Sustainable Aviation Fuel Takeoff Set

Sustainable Aviation Fuel Presents Economic Opportunity for Agriculture and Ethanol

Todd Neeley
By  Todd Neeley , DTN Staff Reporter
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Gevo Inc. has set a goal to produce 1 billion gallons of sustainable aviation fuel by 2030. (Photo by CC-BY-SA-4.0)

LAVISTA, Neb. (DTN) -- Though talk of a renewable energy future often focuses on shiny new objects, including electric vehicles and drop-in fuels, perhaps the hottest thing going in the sector is sustainable aviation fuel, or SAF.

However, an executive with one of the top companies in pursuit of SAF said the industry will only make it to full commercial scale with help from the corn-based ethanol industry.

In presenting his company's ethanol-to-SAF technology to a group of ethanol producers and farmers this week during an ethanol conference in Nebraska, Gevo Inc. COO Chris Ryan said his company needs the ethanol industry to make it happen.

"Where we're at today is pretty exciting, because now we've got people with deep pockets, oil companies, for example, that have energy transition teams," he said.

"So, our focus for first commercial plant is to go through ethanol to get to SAF. Now to get to a billion gallons (by 2030), obviously, it takes more than just our first plant in South Dakota. We're out talking to ethanol producers, any ethanol producer that's out there that's interested in partnering with us or selling their ethanol plant and has an ethanol plant that can be decarbonized."

Ryan said achieving that level of SAF production would attract new investment to his company.

In October 2021, the Colorado-based Gevo and Archer Daniels Midland reached an agreement to jointly produce up to 500 million gallons of SAF at ADM ethanol plants.

Ethanol is a key feedstock needed by Gevo to commercially produce SAF.

The Biden administration's call for SAF to account for 10% of all aviation fuel by 2030 has created an opportunity for traditional corn-ethanol producers.

The future for ethanol plants will be in converting ethanol and other carbons into a wide variety of products, including other fuels.

From the launch of the ethanol boom at the turn of the century until now, ethanol companies have continued to evolve. As the carbon economy continues to grow, it will no longer be enough for ethanol companies to produce ethanol and distillers dried grains.


Presenting the company's technology to a group of ethanol producers and farmers at the Nebraska Ethanol Board's Emerging Issues forum in LaVista, Nebraska, this week, Ryan said Gevo secured agreements with Delta Airlines and oneworld Alliance, to provide SAF volumes.

The Delta agreement includes buying 75 million gallons per year from Gevo for seven years, while the oneworld agreement is for 200 million gallons per year for five years, starting in 2027.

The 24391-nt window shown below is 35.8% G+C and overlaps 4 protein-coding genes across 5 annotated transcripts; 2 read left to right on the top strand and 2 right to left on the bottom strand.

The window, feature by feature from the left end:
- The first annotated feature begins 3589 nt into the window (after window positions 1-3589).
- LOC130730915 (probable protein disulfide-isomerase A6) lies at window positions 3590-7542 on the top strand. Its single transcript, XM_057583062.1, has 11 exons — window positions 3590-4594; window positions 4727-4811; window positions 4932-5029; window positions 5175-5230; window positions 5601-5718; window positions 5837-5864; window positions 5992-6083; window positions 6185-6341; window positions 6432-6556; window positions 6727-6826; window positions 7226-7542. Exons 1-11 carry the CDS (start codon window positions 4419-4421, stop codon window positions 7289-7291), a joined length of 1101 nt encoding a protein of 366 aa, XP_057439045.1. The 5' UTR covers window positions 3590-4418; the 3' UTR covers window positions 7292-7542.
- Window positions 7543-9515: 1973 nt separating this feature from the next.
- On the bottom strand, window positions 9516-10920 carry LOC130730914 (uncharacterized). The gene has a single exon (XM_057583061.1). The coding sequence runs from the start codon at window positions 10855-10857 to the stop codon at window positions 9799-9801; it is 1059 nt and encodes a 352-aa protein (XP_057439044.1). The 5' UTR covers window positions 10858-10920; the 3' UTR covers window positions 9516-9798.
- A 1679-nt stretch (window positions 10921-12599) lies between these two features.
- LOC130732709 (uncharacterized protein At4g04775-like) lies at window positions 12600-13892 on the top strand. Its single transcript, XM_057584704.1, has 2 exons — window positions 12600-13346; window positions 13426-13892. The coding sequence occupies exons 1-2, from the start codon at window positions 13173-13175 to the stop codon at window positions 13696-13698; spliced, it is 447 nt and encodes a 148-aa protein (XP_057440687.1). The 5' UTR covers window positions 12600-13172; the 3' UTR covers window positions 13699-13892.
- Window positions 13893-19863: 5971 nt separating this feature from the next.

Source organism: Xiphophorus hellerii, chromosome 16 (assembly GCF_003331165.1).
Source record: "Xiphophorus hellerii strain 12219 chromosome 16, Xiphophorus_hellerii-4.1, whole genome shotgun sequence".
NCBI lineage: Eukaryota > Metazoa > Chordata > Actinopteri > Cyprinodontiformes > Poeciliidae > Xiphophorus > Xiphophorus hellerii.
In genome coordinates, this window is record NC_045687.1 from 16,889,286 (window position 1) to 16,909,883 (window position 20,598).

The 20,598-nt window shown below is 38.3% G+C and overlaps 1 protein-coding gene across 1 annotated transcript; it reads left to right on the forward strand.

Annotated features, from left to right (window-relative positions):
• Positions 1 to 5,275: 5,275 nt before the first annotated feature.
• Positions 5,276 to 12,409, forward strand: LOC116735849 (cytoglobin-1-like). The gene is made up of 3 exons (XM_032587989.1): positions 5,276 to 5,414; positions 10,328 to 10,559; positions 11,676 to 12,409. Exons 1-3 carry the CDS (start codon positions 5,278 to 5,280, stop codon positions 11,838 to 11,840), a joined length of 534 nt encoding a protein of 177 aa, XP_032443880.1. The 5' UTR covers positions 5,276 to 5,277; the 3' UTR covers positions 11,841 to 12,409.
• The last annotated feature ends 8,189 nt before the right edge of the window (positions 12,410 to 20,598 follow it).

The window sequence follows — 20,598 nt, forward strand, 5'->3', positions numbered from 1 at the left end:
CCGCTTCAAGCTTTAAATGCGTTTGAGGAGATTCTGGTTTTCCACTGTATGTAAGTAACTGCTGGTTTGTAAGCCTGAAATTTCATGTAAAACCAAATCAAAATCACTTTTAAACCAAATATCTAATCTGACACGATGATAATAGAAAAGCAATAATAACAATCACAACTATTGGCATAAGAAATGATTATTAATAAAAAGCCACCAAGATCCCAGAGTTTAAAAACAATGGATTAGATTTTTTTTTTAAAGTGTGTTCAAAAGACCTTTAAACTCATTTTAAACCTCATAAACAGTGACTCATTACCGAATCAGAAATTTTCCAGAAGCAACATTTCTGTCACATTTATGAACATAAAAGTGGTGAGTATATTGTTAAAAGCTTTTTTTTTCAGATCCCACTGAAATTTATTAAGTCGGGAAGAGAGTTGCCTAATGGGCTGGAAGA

Oneworld's members include 14 different airlines from around the world.

One of the headwinds for SAF, Ryan said, is found in the attitudes on the coasts about the carbon nature of agriculture. Generally, people on the coasts have a negative attitude about farming, he said, and misconceptions about its carbon-reduction actions and capabilities.

Getting to net-zero SAF, Ryan said, will take help from the agriculture community.

"So, you really have to start with sustainable ag, which here in Nebraska, that's an easy conversation to have," he said. However, he noted that on the East and West Coasts, there is a perception that farming is bad, and the average person thinks it's bad to use corn for SAF. More needs to be done to change attitudes about SAF.


Gevo launched construction on its first commercial-scale SAF plant in Preston Lake, South Dakota, with the capacity to produce 60 million gallons -- using corn as a feedstock. In addition to producing SAF, the company hopes to sell hydrogen produced at the plant.

The SAF to be produced by Gevo will be a net-zero fuel, essentially a net-zero carbon footprint.

"It's whatever that your customers believe is the right way to measure that carbon footprint and deliver that at the right cost for the market," Ryan said.

Gevo has spent more than a decade developing a technology that uses isobutanol -- an ethanol cousin -- which allows the company to use agriculture feedstocks such as corn to produce the alcohol.

The company will then use isobutanol to make isobutylene, which is one of the key feedstocks used to produce fuels and chemicals.

Last year, Gevo signed an agreement with a company called Axens, a developer of ethanol-to-jet technology.

Though its primary focus is on SAF, Ryan said Gevo is working on a variety of renewable energy projects, including the use of sunlight, wind and biogas, to produce energy products demanded by the market.

Gevo bought an ethanol plant in Luverne, Minnesota, where the company produces both ethanol and isobutanol.


Although the future of state and federal policies to support SAF and other renewable-energy projects remains in flux, Ryan said Delta and other airlines are committed to replacing fossil-based fuel with SAF -- with or without policy support.

"If you look at the Delta website, you can see their commitment to carbon neutrality and the importance that SAF is going to play there," he said.

"If you look at the whole SAF industry, it's projected to be 130 billion gallons by 2030. You know, 13 billion gallons is a huge opportunity. The catch is you've got to deliver the data to deliver the product they want, which is it's not like a little carbon reduction. This is a net-zero fuel."

Gevo also recently completed construction on a renewable natural gas project in northwest Iowa, connected to a 20,000-head dairy.

The RNG produced there will be sold to a pipeline and trucked to its new SAF plant in South Dakota.

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Todd Neeley

Todd Neeley
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